The gallbladder is a small sac that holds bile, a digestive juice produced by the liver, that is used in the breakdown of dietary fats. The gallbladder extracts water from its store of bile until the liquid becomes highly concentrated. The presence of fatty foods triggers the gallbladder to squeeze its bile concentrate into the small intestine.
Gallstones (biliary calculi) are small stones made from cholesterol, bile pigment and calcium salts, usually in a mixture that forms in the gallbladder. They are a common disorder of the digestive system, and affect around 15 per cent of people aged 50 years and over.
Some things that may cause gallstones to form include the crystallisation of excess cholesterol in bile and the failure of the gallbladder to empty completely. In most cases, gallstones don’t cause any problems. However, you might need prompt treatment if stones block ducts and cause complications such as infections or inflammation of the pancreas (pancreatitis).
Surgeons may remove your gallbladder (called a cholecystectomy) if gallstones (or other types of gallbladder disease) are causing problems. Techniques include laparoscopic (‘keyhole’) cholecystectomy or open surgery. The gallbladder is not a vital organ, so your body can cope quite well without it.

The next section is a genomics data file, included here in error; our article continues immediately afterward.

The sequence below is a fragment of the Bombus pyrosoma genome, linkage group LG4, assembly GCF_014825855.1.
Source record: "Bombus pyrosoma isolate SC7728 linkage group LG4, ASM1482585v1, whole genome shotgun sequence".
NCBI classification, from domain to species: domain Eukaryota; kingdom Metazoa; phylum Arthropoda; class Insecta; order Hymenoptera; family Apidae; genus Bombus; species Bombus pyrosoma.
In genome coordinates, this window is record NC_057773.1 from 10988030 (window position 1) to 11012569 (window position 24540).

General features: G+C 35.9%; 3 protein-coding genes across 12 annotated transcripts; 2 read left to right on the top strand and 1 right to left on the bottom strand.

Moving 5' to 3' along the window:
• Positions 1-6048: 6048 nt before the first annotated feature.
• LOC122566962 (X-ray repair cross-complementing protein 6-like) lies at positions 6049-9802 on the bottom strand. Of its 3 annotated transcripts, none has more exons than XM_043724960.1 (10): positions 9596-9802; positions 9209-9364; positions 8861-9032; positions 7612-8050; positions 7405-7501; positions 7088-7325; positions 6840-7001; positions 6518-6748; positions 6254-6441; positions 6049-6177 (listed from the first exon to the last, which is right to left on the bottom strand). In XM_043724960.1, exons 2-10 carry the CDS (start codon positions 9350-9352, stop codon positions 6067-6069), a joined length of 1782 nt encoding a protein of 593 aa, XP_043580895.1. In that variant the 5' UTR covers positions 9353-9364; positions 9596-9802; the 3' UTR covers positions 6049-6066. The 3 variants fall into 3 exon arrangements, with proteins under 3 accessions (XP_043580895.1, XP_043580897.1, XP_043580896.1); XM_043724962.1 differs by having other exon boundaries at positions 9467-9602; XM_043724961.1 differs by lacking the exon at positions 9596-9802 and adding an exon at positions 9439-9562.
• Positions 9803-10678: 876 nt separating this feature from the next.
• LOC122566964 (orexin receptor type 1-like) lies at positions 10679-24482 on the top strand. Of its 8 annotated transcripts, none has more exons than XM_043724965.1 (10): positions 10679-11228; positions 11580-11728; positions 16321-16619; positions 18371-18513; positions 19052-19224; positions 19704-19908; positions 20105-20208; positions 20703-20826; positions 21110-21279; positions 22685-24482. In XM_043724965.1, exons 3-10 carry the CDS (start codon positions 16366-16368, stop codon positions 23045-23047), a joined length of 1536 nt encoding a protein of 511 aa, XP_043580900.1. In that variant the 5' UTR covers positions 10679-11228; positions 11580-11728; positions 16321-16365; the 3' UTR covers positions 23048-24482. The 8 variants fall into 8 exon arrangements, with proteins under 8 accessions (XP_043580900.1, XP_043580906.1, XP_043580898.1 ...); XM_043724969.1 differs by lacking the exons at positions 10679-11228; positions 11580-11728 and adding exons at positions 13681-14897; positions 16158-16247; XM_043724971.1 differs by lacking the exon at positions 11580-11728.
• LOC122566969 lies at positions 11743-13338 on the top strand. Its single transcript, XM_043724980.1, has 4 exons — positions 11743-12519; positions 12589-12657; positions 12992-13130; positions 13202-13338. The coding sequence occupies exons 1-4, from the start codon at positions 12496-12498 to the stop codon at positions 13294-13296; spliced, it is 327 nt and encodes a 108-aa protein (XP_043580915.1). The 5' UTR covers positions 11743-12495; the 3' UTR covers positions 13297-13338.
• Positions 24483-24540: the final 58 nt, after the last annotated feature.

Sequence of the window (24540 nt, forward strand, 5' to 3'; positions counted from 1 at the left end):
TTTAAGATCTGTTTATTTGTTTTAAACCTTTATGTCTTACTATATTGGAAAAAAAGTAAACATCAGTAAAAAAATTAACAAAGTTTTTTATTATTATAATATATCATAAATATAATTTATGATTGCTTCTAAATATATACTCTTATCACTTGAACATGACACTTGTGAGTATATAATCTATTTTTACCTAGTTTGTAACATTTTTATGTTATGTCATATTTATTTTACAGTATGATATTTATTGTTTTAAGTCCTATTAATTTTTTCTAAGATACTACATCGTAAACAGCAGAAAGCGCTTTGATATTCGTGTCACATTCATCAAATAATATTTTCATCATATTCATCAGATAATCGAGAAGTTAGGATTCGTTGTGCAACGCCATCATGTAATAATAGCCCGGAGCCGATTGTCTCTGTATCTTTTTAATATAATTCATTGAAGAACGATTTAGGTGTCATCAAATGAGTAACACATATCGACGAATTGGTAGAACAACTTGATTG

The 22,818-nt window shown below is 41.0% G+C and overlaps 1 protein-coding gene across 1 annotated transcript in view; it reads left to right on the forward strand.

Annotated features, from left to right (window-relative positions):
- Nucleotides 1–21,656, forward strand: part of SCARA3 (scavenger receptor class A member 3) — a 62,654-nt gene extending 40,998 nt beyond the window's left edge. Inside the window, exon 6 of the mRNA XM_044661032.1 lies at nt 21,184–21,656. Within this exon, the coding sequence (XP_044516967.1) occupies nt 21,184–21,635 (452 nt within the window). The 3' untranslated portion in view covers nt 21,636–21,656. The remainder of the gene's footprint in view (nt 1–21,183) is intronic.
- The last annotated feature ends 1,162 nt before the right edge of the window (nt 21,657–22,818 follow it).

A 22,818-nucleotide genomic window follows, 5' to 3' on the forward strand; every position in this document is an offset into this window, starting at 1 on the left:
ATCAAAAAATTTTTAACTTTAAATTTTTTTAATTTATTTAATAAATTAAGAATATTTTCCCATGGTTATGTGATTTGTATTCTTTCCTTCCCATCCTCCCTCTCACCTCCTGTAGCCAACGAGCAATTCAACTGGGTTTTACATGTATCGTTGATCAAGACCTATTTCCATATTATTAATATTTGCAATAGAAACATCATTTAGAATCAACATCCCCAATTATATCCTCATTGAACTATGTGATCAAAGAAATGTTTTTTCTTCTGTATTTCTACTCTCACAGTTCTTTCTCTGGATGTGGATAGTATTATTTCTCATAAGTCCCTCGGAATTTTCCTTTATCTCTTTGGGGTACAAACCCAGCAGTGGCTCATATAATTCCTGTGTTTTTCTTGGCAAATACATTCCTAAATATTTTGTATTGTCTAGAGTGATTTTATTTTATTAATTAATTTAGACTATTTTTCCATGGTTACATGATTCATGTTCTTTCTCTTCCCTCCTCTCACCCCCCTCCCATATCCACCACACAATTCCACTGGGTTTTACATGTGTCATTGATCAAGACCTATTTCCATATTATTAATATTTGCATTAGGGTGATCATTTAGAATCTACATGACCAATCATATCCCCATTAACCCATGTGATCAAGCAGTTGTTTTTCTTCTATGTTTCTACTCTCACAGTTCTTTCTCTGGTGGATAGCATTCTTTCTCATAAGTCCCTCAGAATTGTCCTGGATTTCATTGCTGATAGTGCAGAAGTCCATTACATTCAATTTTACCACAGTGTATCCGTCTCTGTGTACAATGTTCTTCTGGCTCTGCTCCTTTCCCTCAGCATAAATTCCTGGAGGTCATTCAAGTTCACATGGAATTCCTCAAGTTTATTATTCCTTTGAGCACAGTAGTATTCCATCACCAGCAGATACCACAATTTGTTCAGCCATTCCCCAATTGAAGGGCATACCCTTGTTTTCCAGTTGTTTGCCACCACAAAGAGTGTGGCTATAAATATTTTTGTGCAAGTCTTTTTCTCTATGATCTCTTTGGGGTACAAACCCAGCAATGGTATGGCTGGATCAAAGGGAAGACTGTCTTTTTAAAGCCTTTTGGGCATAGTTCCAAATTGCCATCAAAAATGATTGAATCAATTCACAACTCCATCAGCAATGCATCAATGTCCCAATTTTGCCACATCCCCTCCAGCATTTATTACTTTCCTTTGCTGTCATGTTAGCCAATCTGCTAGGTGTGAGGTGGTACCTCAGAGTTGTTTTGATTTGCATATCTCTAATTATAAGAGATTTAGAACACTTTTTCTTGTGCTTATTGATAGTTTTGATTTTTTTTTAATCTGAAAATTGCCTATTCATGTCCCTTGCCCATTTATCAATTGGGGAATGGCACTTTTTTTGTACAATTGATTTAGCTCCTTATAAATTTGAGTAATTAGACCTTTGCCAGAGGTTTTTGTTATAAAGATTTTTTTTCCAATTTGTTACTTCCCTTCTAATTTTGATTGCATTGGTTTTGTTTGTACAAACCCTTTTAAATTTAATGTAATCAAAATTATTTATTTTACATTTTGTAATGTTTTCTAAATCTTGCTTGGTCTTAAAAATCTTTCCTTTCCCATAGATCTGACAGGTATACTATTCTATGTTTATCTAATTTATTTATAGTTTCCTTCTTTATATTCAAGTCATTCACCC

Symptoms of Gallstones
In approximately 70 per cent of cases, gallstones cause no symptoms. The symptoms of gallstones may include:
- pain in the abdomen and back. Pain is generally infrequent, but severe
- increase in abdominal pain after eating a fatty meal
- fever and pain, if the gallbladder or bile duct becomes infected.
Types of Gallstones
There are three main types of gallstones:
- mixed stones – the most common type. They are made up of cholesterol and salts. Mixed stones tend to develop in batches
- cholesterol stones – made up mainly of cholesterol, a fat-like substance that is crucial to many metabolic processes. Cholesterol stones can grow large enough to block bile ducts